Back Ticks

Commands wrapped within BackTicks have their output turned into a scalar and returned. This allows programmers to capture the output of a command for later use. This construct is found in many UnixShells and in some programming languages such as PerlLanguage, PhpLanguage, and RubyLanguage.

Example: Putting the current year in a variable (for /bin/sh compatible shells)

 year=`date +%Y`
 echo $year
If the current year were 2004, this would output (surprise) "2004".


Also a good reason to practice PairTickInspection?. Back ticks are often difficult to identify and remove when inspecting alone.

Backticks can represent a serious security hazard if unvalidated text is executed (such as from a web page). Someone nasty could then get your CGI script to execute rm -r or worse.


In PythonLanguage, BackTicks are used as a quick and dirty way to inspect an object. Compare

 print thing
which calls thing's __str__ method (it prints the result of str(thing)), with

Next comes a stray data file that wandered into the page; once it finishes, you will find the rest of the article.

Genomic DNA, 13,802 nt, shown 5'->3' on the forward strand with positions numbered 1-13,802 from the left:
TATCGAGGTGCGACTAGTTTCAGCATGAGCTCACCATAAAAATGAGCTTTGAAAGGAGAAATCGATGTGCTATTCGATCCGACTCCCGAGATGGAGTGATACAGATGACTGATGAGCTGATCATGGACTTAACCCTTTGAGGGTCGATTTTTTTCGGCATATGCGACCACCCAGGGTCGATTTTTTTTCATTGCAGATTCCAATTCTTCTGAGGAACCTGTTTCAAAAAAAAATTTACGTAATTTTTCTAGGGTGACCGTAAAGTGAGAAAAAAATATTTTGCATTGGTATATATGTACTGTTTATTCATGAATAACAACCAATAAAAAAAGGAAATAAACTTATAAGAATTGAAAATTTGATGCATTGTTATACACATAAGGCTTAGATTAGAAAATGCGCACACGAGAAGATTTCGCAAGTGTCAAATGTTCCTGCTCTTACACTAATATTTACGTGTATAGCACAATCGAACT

print `thing`
which calls thing's __repr__ method (it prints the result of repr(thing)). (These are equivalent to comparing the outputs from an object's to_s and inspect methods in RubyLanguage, or the outputs from Ruby's puts and p.)

Note that backticks are deprecated and have been removed in Python 3. They should be replaced with a direct call to the repr() function instead.


I used to use BackTicks. When i started my most recent job, i was mocked for not writing

 $(expr)

instead. Now i am all about the $(). Dollar for the win. Comply.


In HaskellLanguage, you can use a regular function as an infix operator by surrounding the function name with BackTicks.

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